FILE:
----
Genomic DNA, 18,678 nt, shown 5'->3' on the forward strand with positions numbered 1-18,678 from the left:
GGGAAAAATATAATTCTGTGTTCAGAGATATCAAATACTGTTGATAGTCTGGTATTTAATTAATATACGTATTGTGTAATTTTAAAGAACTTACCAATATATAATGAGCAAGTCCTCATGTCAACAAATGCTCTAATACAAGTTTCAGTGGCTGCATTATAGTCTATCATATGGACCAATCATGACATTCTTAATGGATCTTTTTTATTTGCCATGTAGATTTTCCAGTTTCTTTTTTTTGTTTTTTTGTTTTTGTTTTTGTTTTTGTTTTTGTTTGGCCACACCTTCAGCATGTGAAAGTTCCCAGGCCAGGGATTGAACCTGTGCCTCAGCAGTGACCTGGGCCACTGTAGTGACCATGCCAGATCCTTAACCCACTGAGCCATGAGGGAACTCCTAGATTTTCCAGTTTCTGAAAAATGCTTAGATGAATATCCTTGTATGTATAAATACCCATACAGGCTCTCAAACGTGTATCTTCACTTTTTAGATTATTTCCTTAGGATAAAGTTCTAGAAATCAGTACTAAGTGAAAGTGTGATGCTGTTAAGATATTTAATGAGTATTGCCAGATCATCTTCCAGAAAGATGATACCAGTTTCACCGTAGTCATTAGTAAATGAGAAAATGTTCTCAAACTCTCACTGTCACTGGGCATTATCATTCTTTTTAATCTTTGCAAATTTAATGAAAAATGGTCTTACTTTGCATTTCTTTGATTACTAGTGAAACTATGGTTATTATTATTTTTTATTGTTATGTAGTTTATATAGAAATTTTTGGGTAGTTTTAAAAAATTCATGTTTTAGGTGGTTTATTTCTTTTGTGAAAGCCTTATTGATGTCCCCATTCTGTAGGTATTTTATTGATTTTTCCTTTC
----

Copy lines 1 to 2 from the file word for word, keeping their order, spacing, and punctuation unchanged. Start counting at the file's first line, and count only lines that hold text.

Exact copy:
Genomic DNA, 18,678 nt, shown 5'->3' on the forward strand with positions numbered 1-18,678 from the left:
GGGAAAAATATAATTCTGTGTTCAGAGATATCAAATACTGTTGATAGTCTGGTATTTAATTAATATACGTATTGTGTAATTTTAAAGAACTTACCAATATATAATGAGCAAGTCCTCATGTCAACAAATGCTCTAATACAAGTTTCAGTGGCTGCATTATAGTCTATCATATGGACCAATCATGACATTCTTAATGGATCTTTTTTATTTGCCATGTAGATTTTCCAGTTTCTTTTTTTTGTTTTTTTGTTTTTGTTTTTGTTTTTGTTTTTGTTTGGCCACACCTTCAGCATGTGAAAGTTCCCAGGCCAGGGATTGAACCTGTGCCTCAGCAGTGACCTGGGCCACTGTAGTGACCATGCCAGATCCTTAACCCACTGAGCCATGAGGGAACTCCTAGATTTTCCAGTTTCTGAAAAATGCTTAGATGAATATCCTTGTATGTATAAATACCCATACAGGCTCTCAAACGTGTATCTTCACTTTTTAGATTATTTCCTTAGGATAAAGTTCTAGAAATCAGTACTAAGTGAAAGTGTGATGCTGTTAAGATATTTAATGAGTATTGCCAGATCATCTTCCAGAAAGATGATACCAGTTTCACCGTAGTCATTAGTAAATGAGAAAATGTTCTCAAACTCTCACTGTCACTGGGCATTATCATTCTTTTTAATCTTTGCAAATTTAATGAAAAATGGTCTTACTTTGCATTTCTTTGATTACTAGTGAAACTATGGTTATTATTATTTTTTATTGTTATGTAGTTTATATAGAAATTTTTGGGTAGTTTTAAAAAATTCATGTTTTAGGTGGTTTATTTCTTTTGTGAAAGCCTTATTGATGTCCCCATTCTGTAGGTATTTTATTGATTTTTCCTTTC